• City Agency Speed Dating: We got a 10-minute intro to 35 different Denver departments and agencies where we met leadership, learned about organizational structure, were told about funding needs and issues, and who to reach out to when our constituents need help.
• 5280 Trail: This is a project I’m proud to champion. It’s great for District 10. More coming soon.
• City Contracts 101: Though City Council has a strong bully pulpit, the real authority of Council is over two areas of the City – approving contracts and passing legislation. While Mayor Hancock has our ear, City operations fall under the Mayor’s purview.
• Lobbyists: Whaaa? We met with several paid and unpaid lobbyists on various issues such the implementation of 5G cell towers and scooter safety, enforcement, and rules and regulations respectively. Both cell towers and scooters proved to be two of our first incredibly contentious issues.
• Developers: Whooo? It’s no news to you all that there is a lot of development happening across Denver, and quite a bit is in the Cherry Creek area. These meetings are important because we can help the community stay up to date on the latest information, and can reiterate issues around development that are important to all of you. Two priorities I make sure developers know that I’ll be looking out for are 1) the important relationship between land use and transit infrastructure and how development will address it, and 2) that development shouldn’t happen TO neighborhoods, it should happen FOR Perfect 10 neighborhoods.
• Transit Demand Management systems will be vital in helping Denver address the potential for hundreds of thousands of cars arriving with the new Denverites over the next 20 years. I’m supportive of alternatives that make it easy to forgo the automobile.
• Staff meetings: Each week we have two staff meetings that are an hour and a half long. It takes at least one hour to go over all our scheduling requests and event invitations. The rest of staff time is to talk through District office projects and trickier constituent issues….like those that might require mediation.
• Mediation: Sometimes constituents can be so passionate about multiple sides of an issue that we call in Denver’s mediator to help facilitate a productive conversation.
There is so much more I’d love to share with you and I look forward to doing that during your annual meeting. Teresa St Peter in our office has just started working with CCHN on several traffic calming concerns in Country Club so we’ll have an update on those when we see you next. In the meantime, please drive safe and watch out for our kids, who are back in school and going to be out and about on Halloween.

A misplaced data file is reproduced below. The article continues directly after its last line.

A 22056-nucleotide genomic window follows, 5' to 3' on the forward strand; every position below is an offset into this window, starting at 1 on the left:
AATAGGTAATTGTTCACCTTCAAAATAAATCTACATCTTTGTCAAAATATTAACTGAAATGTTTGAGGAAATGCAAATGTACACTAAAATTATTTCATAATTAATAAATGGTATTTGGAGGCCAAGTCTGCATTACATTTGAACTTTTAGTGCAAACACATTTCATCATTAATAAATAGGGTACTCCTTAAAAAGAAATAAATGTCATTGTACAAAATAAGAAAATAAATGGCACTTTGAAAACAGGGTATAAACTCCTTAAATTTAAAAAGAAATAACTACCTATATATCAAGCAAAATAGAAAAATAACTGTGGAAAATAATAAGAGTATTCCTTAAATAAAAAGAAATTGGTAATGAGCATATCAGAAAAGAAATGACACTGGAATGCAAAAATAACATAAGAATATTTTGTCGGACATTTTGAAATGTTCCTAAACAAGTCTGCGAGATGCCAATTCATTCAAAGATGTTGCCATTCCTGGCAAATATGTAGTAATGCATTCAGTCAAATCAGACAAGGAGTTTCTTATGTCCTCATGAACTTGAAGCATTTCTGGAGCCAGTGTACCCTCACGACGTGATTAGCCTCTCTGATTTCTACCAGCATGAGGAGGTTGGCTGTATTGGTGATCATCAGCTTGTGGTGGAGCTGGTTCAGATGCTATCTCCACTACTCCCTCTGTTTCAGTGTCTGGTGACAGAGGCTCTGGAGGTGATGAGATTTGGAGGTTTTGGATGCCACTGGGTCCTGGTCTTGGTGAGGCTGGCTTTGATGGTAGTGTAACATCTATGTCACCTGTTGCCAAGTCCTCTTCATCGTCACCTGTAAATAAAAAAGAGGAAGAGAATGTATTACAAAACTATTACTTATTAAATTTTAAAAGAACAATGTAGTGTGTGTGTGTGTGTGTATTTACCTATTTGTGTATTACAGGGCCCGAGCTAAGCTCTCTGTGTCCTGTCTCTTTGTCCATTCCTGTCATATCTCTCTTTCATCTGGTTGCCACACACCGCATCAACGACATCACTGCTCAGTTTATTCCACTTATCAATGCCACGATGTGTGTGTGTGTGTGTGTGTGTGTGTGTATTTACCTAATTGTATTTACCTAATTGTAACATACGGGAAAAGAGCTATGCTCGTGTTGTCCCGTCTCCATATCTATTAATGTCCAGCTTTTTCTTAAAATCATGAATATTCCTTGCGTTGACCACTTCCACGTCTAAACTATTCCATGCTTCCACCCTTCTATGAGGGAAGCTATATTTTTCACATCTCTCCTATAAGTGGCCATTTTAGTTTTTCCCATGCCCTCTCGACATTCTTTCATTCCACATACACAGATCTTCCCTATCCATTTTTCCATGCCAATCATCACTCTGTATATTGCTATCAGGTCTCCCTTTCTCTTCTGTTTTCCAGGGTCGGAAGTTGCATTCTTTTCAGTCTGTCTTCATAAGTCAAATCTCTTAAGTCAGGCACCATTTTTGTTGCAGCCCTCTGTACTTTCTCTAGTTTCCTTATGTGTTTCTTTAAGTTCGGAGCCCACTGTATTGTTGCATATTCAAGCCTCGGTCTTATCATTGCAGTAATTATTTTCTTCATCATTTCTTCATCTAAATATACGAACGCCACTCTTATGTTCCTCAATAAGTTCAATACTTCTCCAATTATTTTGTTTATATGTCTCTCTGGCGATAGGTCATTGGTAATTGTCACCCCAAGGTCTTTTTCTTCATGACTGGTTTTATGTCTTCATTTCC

Sincerely, Chris

City Issues Statement on Ips Engraver Beetle

Denver Parks & Recreation Office of the City Forestry has identified conifer trees in the Denver area infected with the Ips engraver beetle. The bark beetle is always present in Denver’s urban forest and flares up every 9 to 10 years. The beetle rarely attacks healthy trees and mostly occurs in newly transplanted or stressed trees. In 2002, we lost over 300 spruce throughout the city; in 2012, we lost over 200. Currently, we have documented about 74 this year throughout the city and the park system.
Denver Forestry’s strategy for the park and parkway system is to remove infested trees quickly, inspect existing trees, and apply a preventative treatment to trees that are in proximity but not infested. All removed trees will be replaced.
The Ips engraver beetle is 1/8 to 3/8-inch-long, reddish-brown to black in color and lives under the bark of conifer trees, producing girdling tunnels that cause foliage discoloration, crown dieback, eventually killing the tree.
To aid in the prevention of beetle infestation, practice proper tree maintenance including adequate watering, pruning out deadwood, protecting the tree from injury from construction activities, mechanical damage and soil compaction.
Preventative treatments may be helpful for other trees but once infected, no chemical treatment exists, and swift removal is the only option to keep the beetle from spreading.
To identify if your tree may be infected, look for fading needle color at the very top of your conifer or signs that the top of the tree is dead. If you suspect your tree is infected, contact a licensed and insured tree company for inspection. Colorado State University Extension also provides information on this pest and others. https://extension.colostate.edu/

Update on Parkways and Beautification

When the founders of the Denver Country Club (formerly Overland Park Club) purchased the 120 acres for the Club in 1902, they also formed the 4th Avenue Realty Company and acquired additional land to the north for housing development. William E. Fisher was hired to establish the layout of the project. His design incorporated a series of landscaped parkways from 1st to 4th Avenues along Franklin, Gilpin and High Streets, expanding green spaces within the City of Denver.
Today these parkways are managed by Denver Parks and Recreation as part of Denver’s urban park system. Because they are an important asset for our neighborhood, representatives of the CCHN Board work closely with the Operations Supervisor of Parks & Recreation to protect and maintain these historic parkways.